Application of Membrane Inlet Mass Spectrometry to Measure Aquatic Gross Primary Production by the 18O In Vitro Method

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Chemistry and Biochemistry


The 18O technique is considered the most direct in vitro method for measuring gross primary production (GPP) in aquatic ecosystems. This method measures the 18O enrichment of the dissolved O2 pool through photosynthesis after spiking a water sample with a tracer amount of 18O‐labeled water (18O‐H2O) and incubating it under natural light conditions. Despite its advantages, the 18O technique has only scarcely been used to measure GPP in the ocean. The lack of 18O‐based primary productivity measurements is most likely due to the technical difficulty associated with sample collection, handling, and processing, and to the need of an isotope ratio mass spectrometer (IRMS) for sample analysis, which is not available for the majority of research groups. The current procedure also precludes at sea measurements. In this manuscript, we demonstrate that the biological 18O enrichment of dissolved O2, after incubation of seawater enriched with 18O‐H2O, can be precisely measured by shipboard or laboratory‐based membrane inlet mass spectrometry (MIMS). The method was validated in the low‐productivity oligotrophic North Pacific Subtropical Gyre, where the measured GPP ranged from 0.2 to 1.1 μmol O2 L−1 d−1, with an approximate precision for surface waters of ± 0.02 μmol O2 L−1 d−1. This new approach has the advantages of simple water sample handling and analysis, accurate dissolved gas measurements, capability of analysis on board of a ship, and use of relatively inexpensive instrumentation, and therefore has the potential to improve our understanding of primary production in the ocean and other aquatic environments.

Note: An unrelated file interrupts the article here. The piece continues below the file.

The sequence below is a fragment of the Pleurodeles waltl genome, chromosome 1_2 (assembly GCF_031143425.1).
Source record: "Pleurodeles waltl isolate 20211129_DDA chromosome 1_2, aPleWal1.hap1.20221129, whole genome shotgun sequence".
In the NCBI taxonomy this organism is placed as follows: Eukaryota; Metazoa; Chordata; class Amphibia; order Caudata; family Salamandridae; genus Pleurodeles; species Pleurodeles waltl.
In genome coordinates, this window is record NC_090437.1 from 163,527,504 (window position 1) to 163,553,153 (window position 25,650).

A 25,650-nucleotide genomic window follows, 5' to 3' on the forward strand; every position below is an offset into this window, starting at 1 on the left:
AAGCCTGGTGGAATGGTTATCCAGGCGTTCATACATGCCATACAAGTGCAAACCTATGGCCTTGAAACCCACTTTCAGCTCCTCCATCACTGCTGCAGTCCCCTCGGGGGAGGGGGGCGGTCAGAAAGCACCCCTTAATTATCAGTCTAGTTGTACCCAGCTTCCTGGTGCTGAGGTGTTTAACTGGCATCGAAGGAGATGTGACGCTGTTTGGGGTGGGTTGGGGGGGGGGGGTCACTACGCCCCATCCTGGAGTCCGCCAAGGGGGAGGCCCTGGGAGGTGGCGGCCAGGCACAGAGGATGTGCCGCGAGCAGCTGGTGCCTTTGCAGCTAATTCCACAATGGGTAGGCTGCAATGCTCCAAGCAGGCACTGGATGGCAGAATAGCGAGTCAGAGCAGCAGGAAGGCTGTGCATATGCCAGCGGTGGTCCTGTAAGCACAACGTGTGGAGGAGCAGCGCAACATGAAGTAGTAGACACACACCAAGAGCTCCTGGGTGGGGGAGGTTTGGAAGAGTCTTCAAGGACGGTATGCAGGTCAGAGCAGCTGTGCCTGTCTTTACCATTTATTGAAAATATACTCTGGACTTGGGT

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Liminology and Oceanography Methods





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